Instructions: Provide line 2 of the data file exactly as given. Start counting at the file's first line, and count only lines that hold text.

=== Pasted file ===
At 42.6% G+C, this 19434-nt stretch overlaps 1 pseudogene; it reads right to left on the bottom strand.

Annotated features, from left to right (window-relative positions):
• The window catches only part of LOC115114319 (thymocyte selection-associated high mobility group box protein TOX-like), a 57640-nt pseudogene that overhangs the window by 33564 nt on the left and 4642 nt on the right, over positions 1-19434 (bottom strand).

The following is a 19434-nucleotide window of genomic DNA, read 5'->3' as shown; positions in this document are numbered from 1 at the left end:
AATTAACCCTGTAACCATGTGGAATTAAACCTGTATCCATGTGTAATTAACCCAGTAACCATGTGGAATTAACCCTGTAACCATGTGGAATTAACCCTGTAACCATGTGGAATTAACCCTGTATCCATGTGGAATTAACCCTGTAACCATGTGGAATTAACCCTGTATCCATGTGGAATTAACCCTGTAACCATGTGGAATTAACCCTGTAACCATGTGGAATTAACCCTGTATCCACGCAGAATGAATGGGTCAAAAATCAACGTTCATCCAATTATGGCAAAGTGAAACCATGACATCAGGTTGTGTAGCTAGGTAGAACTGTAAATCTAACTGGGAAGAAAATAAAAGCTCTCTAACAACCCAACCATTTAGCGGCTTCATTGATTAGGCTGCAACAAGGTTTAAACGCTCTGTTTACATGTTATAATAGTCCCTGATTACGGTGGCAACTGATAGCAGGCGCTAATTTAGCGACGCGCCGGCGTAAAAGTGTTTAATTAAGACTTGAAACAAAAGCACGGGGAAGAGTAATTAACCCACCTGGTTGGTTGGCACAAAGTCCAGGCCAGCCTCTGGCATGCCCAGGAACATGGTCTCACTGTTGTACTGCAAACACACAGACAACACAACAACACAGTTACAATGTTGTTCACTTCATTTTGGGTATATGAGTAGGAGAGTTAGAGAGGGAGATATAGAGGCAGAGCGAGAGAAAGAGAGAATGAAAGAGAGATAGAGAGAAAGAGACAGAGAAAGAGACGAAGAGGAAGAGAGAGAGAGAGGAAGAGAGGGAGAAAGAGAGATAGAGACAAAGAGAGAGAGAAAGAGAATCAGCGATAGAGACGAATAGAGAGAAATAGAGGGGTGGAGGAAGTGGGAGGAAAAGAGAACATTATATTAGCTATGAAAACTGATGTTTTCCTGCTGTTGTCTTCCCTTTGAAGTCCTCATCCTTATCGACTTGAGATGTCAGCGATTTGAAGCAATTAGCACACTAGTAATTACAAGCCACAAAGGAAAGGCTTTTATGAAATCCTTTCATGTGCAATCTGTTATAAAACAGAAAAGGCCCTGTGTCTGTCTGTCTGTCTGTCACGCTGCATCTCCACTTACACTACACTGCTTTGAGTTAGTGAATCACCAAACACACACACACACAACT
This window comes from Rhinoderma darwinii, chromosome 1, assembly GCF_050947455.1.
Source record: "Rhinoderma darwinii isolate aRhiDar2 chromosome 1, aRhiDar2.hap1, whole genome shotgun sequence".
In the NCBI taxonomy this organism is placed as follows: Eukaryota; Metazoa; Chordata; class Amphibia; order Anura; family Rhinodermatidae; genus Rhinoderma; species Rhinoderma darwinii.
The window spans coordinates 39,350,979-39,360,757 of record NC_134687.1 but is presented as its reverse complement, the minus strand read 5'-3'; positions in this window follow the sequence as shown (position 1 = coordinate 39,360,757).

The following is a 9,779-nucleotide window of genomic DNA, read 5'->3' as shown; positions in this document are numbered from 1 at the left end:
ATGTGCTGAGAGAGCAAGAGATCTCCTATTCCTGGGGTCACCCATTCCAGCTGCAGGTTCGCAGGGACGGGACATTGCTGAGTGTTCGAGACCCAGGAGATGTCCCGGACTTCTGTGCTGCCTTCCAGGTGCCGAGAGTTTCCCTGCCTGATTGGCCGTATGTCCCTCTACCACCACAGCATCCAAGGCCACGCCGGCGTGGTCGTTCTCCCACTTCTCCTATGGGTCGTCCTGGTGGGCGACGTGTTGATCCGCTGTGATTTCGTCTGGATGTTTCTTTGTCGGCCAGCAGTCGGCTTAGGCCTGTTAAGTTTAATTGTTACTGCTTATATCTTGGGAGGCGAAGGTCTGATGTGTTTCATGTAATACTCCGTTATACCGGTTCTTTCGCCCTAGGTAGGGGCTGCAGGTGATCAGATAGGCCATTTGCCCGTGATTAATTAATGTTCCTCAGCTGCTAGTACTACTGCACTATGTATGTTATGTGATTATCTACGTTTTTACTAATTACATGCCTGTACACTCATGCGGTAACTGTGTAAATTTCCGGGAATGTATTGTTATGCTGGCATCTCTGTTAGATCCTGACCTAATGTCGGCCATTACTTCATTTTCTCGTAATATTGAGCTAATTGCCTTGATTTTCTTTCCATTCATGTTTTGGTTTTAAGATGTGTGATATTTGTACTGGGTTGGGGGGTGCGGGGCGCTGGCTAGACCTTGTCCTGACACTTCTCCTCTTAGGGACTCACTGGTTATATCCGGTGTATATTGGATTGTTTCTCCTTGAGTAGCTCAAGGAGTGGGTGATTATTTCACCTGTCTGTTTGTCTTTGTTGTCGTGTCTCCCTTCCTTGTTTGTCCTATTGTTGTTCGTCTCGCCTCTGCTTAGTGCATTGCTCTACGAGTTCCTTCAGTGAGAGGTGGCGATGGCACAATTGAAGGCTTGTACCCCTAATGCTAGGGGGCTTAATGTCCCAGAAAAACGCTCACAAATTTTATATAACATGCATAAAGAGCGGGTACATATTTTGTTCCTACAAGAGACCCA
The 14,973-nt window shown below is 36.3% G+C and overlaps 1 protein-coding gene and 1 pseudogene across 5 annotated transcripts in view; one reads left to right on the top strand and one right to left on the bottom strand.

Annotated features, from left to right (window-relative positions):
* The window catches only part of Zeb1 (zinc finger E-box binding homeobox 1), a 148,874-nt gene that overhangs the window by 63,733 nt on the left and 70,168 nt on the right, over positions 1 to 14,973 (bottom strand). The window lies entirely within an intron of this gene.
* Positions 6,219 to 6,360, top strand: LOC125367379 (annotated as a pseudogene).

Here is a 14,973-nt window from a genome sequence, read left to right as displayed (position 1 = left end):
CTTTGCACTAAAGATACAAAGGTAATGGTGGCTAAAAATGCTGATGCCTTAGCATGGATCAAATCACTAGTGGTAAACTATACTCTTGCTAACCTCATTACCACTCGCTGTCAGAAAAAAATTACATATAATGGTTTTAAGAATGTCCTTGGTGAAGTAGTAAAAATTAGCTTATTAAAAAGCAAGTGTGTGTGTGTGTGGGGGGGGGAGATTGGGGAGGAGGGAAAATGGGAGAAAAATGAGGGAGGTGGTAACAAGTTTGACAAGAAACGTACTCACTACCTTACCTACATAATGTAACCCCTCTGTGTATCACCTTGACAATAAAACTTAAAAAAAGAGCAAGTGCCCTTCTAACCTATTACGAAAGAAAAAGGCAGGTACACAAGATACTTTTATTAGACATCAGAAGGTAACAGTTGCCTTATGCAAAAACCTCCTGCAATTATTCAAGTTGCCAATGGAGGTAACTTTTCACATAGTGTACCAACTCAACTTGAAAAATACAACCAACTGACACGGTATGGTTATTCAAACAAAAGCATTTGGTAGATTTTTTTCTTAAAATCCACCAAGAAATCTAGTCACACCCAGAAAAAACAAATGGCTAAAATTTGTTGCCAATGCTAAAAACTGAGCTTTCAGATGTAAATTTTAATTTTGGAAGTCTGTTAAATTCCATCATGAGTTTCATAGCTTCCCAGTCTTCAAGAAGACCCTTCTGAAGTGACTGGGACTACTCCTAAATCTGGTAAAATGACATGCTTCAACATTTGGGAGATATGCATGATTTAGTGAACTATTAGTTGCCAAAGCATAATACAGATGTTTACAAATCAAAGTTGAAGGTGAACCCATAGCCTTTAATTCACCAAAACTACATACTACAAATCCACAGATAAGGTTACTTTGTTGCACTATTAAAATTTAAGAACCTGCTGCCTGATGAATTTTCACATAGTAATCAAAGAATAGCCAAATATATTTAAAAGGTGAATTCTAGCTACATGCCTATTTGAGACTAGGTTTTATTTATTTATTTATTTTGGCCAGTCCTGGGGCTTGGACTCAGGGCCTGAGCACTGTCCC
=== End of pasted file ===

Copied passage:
Annotated features, from left to right (window-relative positions):